• ... Despite these barriers, efforts are made by academia, governments, NGOs and businesses, who are all looking for ways to support the transition from a linear economy to a CE. Many aspects of CE have received academic attention, including CE definitions (Kirchherr et al., 2017); origin and principles (Blomsma and Brennan, 2017;Ghisellini et al., 2016;Murray et al., 2017); circular business models (Bocken et al., 2016;Linder and Williander, 2017;Lüdeke-Freund et al., 2019); the relationship between sustainability and CE (Geissdoerfer et al., 2017;Schroeder et al., 2019); and policy (McDowall et al., 2017;Milios, 2018). ...
    Article
    The circular economy is receiving increasing attention as having the potential to break with the current linear economy of unsustainable production and consumption. A circular economy promotes system innovations that aim to design out waste, increase resource-efficiency, and achieve a better balance between economy, environment and society. Ensuring a successful transition to a circular economy requires the ability to measure and report on progress. Currently, there are three levels of indicators for measuring circular economy: macro (global, national, regional, city), meso (industrial symbiosis, eco-industrial parks), and micro (single firm, product). A detailed understanding of how to measure and document progress towards a circular economy is lacking, especially on a micro level. This is a barrier for both producers who want to provide circular products and services, and for the consumers who want to know how to compare products. This paper helps to open the black box, not by developing a method for measurement, but by categorizing and assessing what is already being done. This paper reviews 30 indicators of a circular economy at the micro level, where the majority of indicators focused on recycling, end-of-life management or remanufacturing, while fewer indicators consider disassembly, lifetime extension, waste management, resource-efficiency or reuse, and the majority of the papers are published in the last few years. There is no commonly accepted way of measuring circular economy in general at the micro level, nor within the different circular economy principles of recycling, remanufacturing etc. As circular economy often is presented as a means to a sustainable development, the alignment between the three dimensions of sustainability and the reviewed indicators is analyzed, which showed that the majority of indicators focus on economic aspects, with environmental and especially social aspects included to a lesser extent. This biased approach to circular economy that favors economic aspects over environmental and social impacts can lead to sub-optimizations when companies apply circular economy and may lead to a narrower approach to sustainability than what has previously been the case. For future research it can be interesting to explore if the same bias exists on meso and macro level, but also to analyze how a more coherent approach can be standardized on micro level.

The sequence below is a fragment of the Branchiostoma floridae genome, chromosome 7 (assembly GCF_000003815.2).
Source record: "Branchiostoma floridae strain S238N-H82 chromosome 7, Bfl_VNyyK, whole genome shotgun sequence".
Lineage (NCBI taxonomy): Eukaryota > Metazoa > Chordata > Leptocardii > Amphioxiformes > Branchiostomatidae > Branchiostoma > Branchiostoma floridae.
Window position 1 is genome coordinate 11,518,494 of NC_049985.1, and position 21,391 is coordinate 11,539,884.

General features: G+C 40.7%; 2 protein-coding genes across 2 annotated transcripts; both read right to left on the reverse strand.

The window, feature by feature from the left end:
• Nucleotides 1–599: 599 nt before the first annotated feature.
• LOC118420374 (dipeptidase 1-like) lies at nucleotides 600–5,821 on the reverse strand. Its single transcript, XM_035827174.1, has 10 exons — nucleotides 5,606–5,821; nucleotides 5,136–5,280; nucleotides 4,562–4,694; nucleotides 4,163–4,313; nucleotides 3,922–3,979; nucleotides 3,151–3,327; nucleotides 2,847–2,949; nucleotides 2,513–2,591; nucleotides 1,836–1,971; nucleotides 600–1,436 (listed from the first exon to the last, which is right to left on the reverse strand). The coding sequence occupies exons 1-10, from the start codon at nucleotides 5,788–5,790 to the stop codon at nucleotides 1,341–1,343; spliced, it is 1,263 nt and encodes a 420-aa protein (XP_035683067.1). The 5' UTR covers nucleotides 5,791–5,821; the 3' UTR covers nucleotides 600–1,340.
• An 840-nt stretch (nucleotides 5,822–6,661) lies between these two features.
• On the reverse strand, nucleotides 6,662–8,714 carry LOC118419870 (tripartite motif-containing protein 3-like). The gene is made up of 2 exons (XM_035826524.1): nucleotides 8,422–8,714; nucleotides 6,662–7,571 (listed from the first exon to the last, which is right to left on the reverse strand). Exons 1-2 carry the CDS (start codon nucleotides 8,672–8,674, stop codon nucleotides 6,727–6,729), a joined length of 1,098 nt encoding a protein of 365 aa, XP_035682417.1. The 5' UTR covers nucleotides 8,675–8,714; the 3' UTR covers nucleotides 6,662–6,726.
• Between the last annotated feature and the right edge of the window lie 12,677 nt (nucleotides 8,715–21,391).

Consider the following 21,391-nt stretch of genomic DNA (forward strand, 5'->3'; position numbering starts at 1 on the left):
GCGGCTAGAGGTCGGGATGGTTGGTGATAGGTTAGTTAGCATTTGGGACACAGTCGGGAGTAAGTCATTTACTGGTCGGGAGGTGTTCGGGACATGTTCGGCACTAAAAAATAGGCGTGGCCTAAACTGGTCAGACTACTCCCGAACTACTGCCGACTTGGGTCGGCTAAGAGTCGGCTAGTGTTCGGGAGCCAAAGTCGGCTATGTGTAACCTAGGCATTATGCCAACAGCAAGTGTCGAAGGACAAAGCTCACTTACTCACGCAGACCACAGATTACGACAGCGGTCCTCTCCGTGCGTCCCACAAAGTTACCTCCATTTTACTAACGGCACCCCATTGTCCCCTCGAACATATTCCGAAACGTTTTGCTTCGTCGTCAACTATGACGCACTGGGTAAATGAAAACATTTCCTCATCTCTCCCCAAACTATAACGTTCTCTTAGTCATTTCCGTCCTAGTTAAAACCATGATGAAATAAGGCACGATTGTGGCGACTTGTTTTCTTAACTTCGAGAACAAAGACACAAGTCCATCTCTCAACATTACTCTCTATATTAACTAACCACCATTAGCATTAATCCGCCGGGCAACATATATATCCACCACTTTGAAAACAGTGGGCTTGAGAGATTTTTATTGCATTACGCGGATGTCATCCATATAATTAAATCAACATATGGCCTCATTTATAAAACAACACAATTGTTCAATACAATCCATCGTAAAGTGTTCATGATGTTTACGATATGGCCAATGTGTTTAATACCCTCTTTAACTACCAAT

• ... The second is the regenerate, share, optimize, loop, virtualize, and exchange framework, a checklist proposed by the Ellen MacArthur Foundation (2015) to drive circular economy innovation in companies. In addition, it is useful to recall the different patterns identified byLüdeke-Freund et al. (2019) in their review of circular economy business models through a morphological analysis of the alternative design options, in terms of repair and maintenance, reuse and redistribution, remanufacturing, recycling, repurposing, and organic feedstock.The area of value creation encompasses the creation of a product/service offer that, in accordance with the principles of circular economy, is able to preserve economic and environmental value, through the efficient usage of resources and closed loops(Nuβholz, 2018). Value creation in circular business models has been also associated with the maintenance of products and processes, the combination of resources and materials and the purchasing of upcycled waste, the total recycling of resources, the dematerialization of products, and on-demand production processes(Lewandowski, 2016;van Renswoude, Wolde, & Joustra, 2015).Value transfer recalls all those elements related to the customer segmentation and customer relationship that are traditionally included into the value proposition. ...
    Article
    The concept of circular economy is increasingly receiving attention in different domains, including strategic management, operations management, and technology management. It requires companies to design their business model (i.e., the value network, the relationships with the supply chain partners, and the value propositions towards customers) around a new concept of sustainable development that reduces consumption of natural resources and preserves the environment. However, extant research falls short in terms of explaining how companies design their business model according to the circular economy principles. Starting from this premise, the present paper provides a systematic review of the literature on the design of business models in the context of circular economy, aiming to offer an overview of the state of research and outline a promising research agenda.